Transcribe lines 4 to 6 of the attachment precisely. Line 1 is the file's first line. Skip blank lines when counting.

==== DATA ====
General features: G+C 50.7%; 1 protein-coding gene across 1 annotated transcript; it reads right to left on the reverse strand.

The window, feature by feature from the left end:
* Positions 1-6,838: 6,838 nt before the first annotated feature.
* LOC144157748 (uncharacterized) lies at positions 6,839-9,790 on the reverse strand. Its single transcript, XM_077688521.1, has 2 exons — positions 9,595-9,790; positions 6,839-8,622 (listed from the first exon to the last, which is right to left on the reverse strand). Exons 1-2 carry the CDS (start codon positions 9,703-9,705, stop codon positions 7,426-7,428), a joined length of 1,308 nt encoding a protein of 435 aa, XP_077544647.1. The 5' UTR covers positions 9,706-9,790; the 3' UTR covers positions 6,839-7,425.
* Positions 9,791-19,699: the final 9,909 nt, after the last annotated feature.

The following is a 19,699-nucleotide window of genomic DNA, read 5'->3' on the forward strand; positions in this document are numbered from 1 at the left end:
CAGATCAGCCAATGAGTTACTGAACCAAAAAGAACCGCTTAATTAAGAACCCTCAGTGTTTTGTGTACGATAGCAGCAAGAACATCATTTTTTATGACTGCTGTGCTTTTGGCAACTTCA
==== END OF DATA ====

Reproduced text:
* LOC144157748 (uncharacterized) lies at positions 6,839-9,790 on the reverse strand. Its single transcript, XM_077688521.1, has 2 exons — positions 9,595-9,790; positions 6,839-8,622 (listed from the first exon to the last, which is right to left on the reverse strand). Exons 1-2 carry the CDS (start codon positions 9,703-9,705, stop codon positions 7,426-7,428), a joined length of 1,308 nt encoding a protein of 435 aa, XP_077544647.1. The 5' UTR covers positions 9,706-9,790; the 3' UTR covers positions 6,839-7,425.
* Positions 9,791-19,699: the final 9,909 nt, after the last annotated feature.

The following is a 19,699-nucleotide window of genomic DNA, read 5'->3' on the forward strand; positions in this document are numbered from 1 at the left end: